Medtronic also said that precise carb counting — considered a prerequisite for access to advanced diabetes technology — may not be as important as previously thought. Professor Amir Tirosh of Sheba Medical Centre Israel presented this data at ATTD.
According to Medtronic, it designed MiniMed 780G to anticipate real-life needs with inexact carb counts and missed meal doses. The company aims to progress its SmartGuard algorithm toward a fully closed-loop system but has other plans. Those include integrating MiniMed 780G with its proprietary Klue smartwatch app. Klue leverages hand gestures to announce meals to the pump, potentially eliminating manual meal announcements.
Early data from a small study of 17 users demonstrated maintained glycemic control similar to the current standard of care. The study evaluated MiniMed 780G with the Klue app disabled while traditional carb counting and entry were completed at baseline. The study then enabled the app for five days and prohibited carb counting. It showed that the integrated system successfully handled test meals and drinks of varying caloric and carb size. Users maintained good glycemic control with 80.6% time in range during the study period.
“Coupled with the real-world data we’re seeing across 104 countries where it’s commercially available, we’re confident our system addresses a significant unmet need while delivering on the ease of use so many of our customers have asked for,” said Que Dallara, EVP and president, Medtronic Diabetes. “We’re committed to advancing our SmartGuard algorithm towards a fully closed loop system and these early results on our next-generation platform integrated with Klue are very promising.”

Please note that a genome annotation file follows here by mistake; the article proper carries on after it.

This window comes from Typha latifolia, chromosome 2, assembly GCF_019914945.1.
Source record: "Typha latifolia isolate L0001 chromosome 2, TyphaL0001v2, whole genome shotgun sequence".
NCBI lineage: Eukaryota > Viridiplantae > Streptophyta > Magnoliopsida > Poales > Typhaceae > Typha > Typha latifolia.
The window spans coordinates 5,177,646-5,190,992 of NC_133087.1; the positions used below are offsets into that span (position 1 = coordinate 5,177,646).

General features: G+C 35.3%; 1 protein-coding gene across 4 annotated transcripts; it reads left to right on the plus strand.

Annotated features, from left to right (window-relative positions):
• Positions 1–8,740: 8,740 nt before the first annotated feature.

How soon before we see the Medtronic MiniMed 780G in the U.S.?
MiniMed 780G remains investigational in the U.S. Combined with the next-generation Medtronic Guardian 4 sensor, the system is currently under FDA review.
In 2022, Medtronic CEO Geoff Martha cited uncertainty over approval timing for the company’s next-generation platforms. That includes MiniMed 780G with Guardian 4.
On the company’s most recent earnings call (Q3 2023), Martha said Medtronic remains engaged “in active review with the FDA” on its submission. Dallara said the company continues to expand access (across more than 90 markets now) and just awaits its latest entry into the U.S. market.
“We continue to be very optimistic about the progress we are seeing in the market,” Dallara explained. “The U.S. market needs new products. We all know that. But I think we are making forward movement on all aspects of the business.”
Issues arose for the business in December 2021 around an FDA warning letter. The letter highlighted inadequacies in specific medical device quality system requirements at its Diabetes business’ Northridge, California, facility. Martha said on the company’s third-quarter (2022) earnings call that it achieved 90% of the FDA’s action items related to the warning.
In September, the law firm of Kessler Topaz Meltzer & Check announced a lawsuit in the U.S. District in Minnesota. It claimed securities fraud over how Medtronic disclosed its insulin pump problems.